G+ Community Helps To Make These English Muffins A Success!–Traditional English Muffins (英式松饼)




Update On 9 August 2014

Since I have prepared some of these muffins for my kid’s breakfast, I have decided to have some new picture taking to supplement the post. I have pan fried all the English Muffins rather than baking.



English muffins caught my attention in one of my old cook books (“The Essential Baking Cookbook” published by Murdoch Books in year 2000) that I bought more than 10 years ago.  It is not because of the word “English” or the word “muffins” but the shape of the muffins. When I looked at the picture, it immediately remind me of the red bean paste bread that Doreamon like to eat. (Note: I know very clearly the two bread are not the same as English muffins will definitely be denser than Japanese breads).  It is flat, light coloured and looks soft and I told myself that I must try to prepare it.  The muffins just looked so plain but elegant.

 IMG_5016 Source: The Essential Baking Cookbook Page 243., Murdoch Books 2000


Per Wikipedia,

“A muffin or English muffin is a small, round, flat (or thin) type of yeast-leavened bread which is commonly served split horizontally, toasted, and buttered. Muffins may be clean-sliced or fork-split, the latter yielding a less regular, more textured surface. A distinct species of baked good, sometimes called American-style muffins are more cakelike. They are commonly eaten in the United States.” (Source: http://en.wikipedia.org/wiki/English_muffin)



Two days ago, I followed the recipe in the book with slight modifications and the outcome is less than desirable.  I sincerely believed that it may not be the recipe’s inaccuracy but it is more of my own faults in measurements and timing. I have posted my failed attempt pictures in Google Plus Communities and asking my circles of friends to help me identify the possible causes. Below is an excerpt of the correspondences.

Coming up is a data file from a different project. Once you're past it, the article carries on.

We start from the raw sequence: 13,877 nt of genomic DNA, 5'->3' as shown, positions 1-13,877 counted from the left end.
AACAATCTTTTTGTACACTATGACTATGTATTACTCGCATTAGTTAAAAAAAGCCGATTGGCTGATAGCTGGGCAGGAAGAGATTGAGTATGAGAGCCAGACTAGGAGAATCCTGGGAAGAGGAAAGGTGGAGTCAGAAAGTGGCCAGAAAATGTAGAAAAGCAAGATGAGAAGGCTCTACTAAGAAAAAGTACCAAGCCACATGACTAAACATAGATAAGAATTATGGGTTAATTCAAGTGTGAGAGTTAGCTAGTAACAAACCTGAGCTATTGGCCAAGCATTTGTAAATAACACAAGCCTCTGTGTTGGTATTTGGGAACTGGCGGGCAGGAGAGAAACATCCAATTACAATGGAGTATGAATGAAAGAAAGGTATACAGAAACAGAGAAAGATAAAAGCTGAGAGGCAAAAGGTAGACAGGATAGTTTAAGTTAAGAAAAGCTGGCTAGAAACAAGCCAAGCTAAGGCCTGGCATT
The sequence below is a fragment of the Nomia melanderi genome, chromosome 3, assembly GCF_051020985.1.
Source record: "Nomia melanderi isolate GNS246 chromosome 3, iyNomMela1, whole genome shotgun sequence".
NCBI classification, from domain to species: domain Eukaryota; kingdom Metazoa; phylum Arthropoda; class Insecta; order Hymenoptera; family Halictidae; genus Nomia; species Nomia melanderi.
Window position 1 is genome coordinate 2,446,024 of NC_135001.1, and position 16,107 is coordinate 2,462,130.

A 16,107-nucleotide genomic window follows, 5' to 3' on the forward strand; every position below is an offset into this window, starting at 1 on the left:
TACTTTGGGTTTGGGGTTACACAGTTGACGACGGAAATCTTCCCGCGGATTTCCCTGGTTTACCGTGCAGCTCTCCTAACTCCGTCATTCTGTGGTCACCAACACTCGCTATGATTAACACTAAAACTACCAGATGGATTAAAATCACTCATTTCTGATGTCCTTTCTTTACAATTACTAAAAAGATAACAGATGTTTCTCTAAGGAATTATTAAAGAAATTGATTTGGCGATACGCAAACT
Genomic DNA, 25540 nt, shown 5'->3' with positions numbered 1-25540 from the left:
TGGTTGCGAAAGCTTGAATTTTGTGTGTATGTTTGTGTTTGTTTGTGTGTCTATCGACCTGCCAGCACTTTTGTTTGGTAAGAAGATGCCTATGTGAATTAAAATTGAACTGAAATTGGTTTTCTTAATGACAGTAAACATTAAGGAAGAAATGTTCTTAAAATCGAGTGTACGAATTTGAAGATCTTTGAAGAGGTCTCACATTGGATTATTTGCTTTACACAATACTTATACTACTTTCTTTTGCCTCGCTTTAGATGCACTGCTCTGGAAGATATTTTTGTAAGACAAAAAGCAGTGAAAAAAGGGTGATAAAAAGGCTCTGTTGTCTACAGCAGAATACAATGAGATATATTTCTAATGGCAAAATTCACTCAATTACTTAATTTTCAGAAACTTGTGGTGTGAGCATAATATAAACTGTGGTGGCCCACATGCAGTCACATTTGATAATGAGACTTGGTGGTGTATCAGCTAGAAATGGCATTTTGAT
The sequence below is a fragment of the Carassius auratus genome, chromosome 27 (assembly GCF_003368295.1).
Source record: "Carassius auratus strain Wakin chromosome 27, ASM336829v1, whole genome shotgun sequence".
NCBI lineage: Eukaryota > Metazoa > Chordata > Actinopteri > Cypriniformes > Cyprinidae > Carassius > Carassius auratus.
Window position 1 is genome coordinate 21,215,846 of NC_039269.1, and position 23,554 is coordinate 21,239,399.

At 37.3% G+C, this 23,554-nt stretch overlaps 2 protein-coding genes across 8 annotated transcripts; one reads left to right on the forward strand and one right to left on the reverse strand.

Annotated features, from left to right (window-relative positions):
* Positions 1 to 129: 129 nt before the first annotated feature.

Guaishushu posted this question:

“ Dear friends, I am baking a batch of English muffins this afternoon. And this is how it looked like. Is it normal? What is happening? Any feedback is appreciated!


Friend A : They have to be flat, Ken. Without knowing your recipe, I can’t say much but it’s obvious that they’ve risen too much.


Really thank you. I knew it should be flat like some sort of Japanese bread, smooth and soft. My recipe is

7g dry yeast
1/2 teaspoon of sugar
500 g of plain flour
350 ml of lukewarm milk
1 egg
40 g butter

-Hand knead until well mixed and smooth
-Normal proofing until double in size
-Punch and knead for 2 minutes
-Shaping and second proofing for another 10 minutes
-Baked in 200 degree Celsius for 15 minutes

Today is hot, even before the stipulated 1.5 hours, it is more than double in size. I think the culprit is either I measure incorrectly the weight of dry yeast or over proofing. It look easy but it is quite tough actually.

Thanks in advance.

Friend A :

I suggest you cut the proofing time to 45-60 mins. I don’t do more than 1 hour here. Also, I’m surprised to see an egg in there.  I don’t use it. Stay with the same recipe if you like, otherwise, my suggestion, Reduce the flour to 450g, reduce the milk to 250-300ml and use 1 tsp. sugar, and lose the egg.


Thanks. I will try your recipe. My kids say it is a mushroom bread! ha-ha. Have a nice day!


Friend B